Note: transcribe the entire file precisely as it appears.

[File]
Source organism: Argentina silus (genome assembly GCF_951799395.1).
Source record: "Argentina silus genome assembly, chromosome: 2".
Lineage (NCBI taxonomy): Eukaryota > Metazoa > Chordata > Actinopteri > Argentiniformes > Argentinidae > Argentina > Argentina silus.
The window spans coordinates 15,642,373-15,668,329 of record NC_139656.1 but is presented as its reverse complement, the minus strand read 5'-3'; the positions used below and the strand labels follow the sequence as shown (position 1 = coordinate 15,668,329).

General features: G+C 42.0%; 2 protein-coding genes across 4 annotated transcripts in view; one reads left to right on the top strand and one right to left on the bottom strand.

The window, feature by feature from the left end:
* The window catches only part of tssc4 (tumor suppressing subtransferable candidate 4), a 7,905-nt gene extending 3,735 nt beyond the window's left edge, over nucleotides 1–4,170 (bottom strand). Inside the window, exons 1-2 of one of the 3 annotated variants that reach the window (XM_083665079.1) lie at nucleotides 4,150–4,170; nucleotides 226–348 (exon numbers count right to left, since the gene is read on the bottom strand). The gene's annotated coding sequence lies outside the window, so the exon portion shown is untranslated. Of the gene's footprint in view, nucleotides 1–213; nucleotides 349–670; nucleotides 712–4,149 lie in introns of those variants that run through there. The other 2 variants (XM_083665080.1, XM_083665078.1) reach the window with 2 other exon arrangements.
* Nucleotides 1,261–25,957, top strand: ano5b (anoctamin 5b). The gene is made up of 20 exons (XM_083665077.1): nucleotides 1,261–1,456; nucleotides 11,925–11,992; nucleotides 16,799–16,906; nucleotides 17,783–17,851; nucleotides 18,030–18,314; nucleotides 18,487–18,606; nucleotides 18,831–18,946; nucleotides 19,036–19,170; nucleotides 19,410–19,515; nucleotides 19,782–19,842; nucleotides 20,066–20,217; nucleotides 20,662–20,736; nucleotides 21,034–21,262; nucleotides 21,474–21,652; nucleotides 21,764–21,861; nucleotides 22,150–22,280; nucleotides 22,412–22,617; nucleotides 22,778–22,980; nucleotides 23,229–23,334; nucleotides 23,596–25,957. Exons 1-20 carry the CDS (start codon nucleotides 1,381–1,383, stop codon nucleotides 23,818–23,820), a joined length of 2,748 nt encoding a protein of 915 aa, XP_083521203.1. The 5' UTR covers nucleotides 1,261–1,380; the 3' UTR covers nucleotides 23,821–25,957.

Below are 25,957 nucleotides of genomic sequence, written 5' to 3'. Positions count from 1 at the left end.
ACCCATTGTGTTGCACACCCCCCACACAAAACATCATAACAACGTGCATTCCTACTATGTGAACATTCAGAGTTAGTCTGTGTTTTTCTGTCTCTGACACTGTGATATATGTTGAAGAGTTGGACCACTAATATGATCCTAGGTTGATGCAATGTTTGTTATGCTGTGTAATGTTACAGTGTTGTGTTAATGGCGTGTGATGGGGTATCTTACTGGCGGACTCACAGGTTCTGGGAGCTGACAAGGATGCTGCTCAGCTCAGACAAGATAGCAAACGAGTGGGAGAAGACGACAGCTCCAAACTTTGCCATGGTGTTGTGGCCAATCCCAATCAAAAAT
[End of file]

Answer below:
Source organism: Argentina silus (genome assembly GCF_951799395.1).
Source record: "Argentina silus genome assembly, chromosome: 2".
Lineage (NCBI taxonomy): Eukaryota > Metazoa > Chordata > Actinopteri > Argentiniformes > Argentinidae > Argentina > Argentina silus.
The window spans coordinates 15,642,373-15,668,329 of record NC_139656.1 but is presented as its reverse complement, the minus strand read 5'-3'; the positions used below and the strand labels follow the sequence as shown (position 1 = coordinate 15,668,329).

General features: G+C 42.0%; 2 protein-coding genes across 4 annotated transcripts in view; one reads left to right on the top strand and one right to left on the bottom strand.

The window, feature by feature from the left end:
* The window catches only part of tssc4 (tumor suppressing subtransferable candidate 4), a 7,905-nt gene extending 3,735 nt beyond the window's left edge, over nucleotides 1–4,170 (bottom strand). Inside the window, exons 1-2 of one of the 3 annotated variants that reach the window (XM_083665079.1) lie at nucleotides 4,150–4,170; nucleotides 226–348 (exon numbers count right to left, since the gene is read on the bottom strand). The gene's annotated coding sequence lies outside the window, so the exon portion shown is untranslated. Of the gene's footprint in view, nucleotides 1–213; nucleotides 349–670; nucleotides 712–4,149 lie in introns of those variants that run through there. The other 2 variants (XM_083665080.1, XM_083665078.1) reach the window with 2 other exon arrangements.
* Nucleotides 1,261–25,957, top strand: ano5b (anoctamin 5b). The gene is made up of 20 exons (XM_083665077.1): nucleotides 1,261–1,456; nucleotides 11,925–11,992; nucleotides 16,799–16,906; nucleotides 17,783–17,851; nucleotides 18,030–18,314; nucleotides 18,487–18,606; nucleotides 18,831–18,946; nucleotides 19,036–19,170; nucleotides 19,410–19,515; nucleotides 19,782–19,842; nucleotides 20,066–20,217; nucleotides 20,662–20,736; nucleotides 21,034–21,262; nucleotides 21,474–21,652; nucleotides 21,764–21,861; nucleotides 22,150–22,280; nucleotides 22,412–22,617; nucleotides 22,778–22,980; nucleotides 23,229–23,334; nucleotides 23,596–25,957. Exons 1-20 carry the CDS (start codon nucleotides 1,381–1,383, stop codon nucleotides 23,818–23,820), a joined length of 2,748 nt encoding a protein of 915 aa, XP_083521203.1. The 5' UTR covers nucleotides 1,261–1,380; the 3' UTR covers nucleotides 23,821–25,957.

Below are 25,957 nucleotides of genomic sequence, written 5' to 3'. Positions count from 1 at the left end.
ACCCATTGTGTTGCACACCCCCCACACAAAACATCATAACAACGTGCATTCCTACTATGTGAACATTCAGAGTTAGTCTGTGTTTTTCTGTCTCTGACACTGTGATATATGTTGAAGAGTTGGACCACTAATATGATCCTAGGTTGATGCAATGTTTGTTATGCTGTGTAATGTTACAGTGTTGTGTTAATGGCGTGTGATGGGGTATCTTACTGGCGGACTCACAGGTTCTGGGAGCTGACAAGGATGCTGCTCAGCTCAGACAAGATAGCAAACGAGTGGGAGAAGACGACAGCTCCAAACTTTGCCATGGTGTTGTGGCCAATCCCAATCAAAAAT